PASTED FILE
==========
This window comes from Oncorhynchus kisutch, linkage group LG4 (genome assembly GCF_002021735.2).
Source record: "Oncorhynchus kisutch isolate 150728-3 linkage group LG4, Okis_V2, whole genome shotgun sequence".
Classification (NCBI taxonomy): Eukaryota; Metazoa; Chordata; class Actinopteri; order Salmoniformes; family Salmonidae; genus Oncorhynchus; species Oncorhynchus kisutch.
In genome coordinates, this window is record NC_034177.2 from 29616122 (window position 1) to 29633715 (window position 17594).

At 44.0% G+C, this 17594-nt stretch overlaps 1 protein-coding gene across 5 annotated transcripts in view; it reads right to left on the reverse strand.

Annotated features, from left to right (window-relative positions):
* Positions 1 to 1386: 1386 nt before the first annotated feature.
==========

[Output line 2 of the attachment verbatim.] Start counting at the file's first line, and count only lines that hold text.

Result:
Source record: "Oncorhynchus kisutch isolate 150728-3 linkage group LG4, Okis_V2, whole genome shotgun sequence".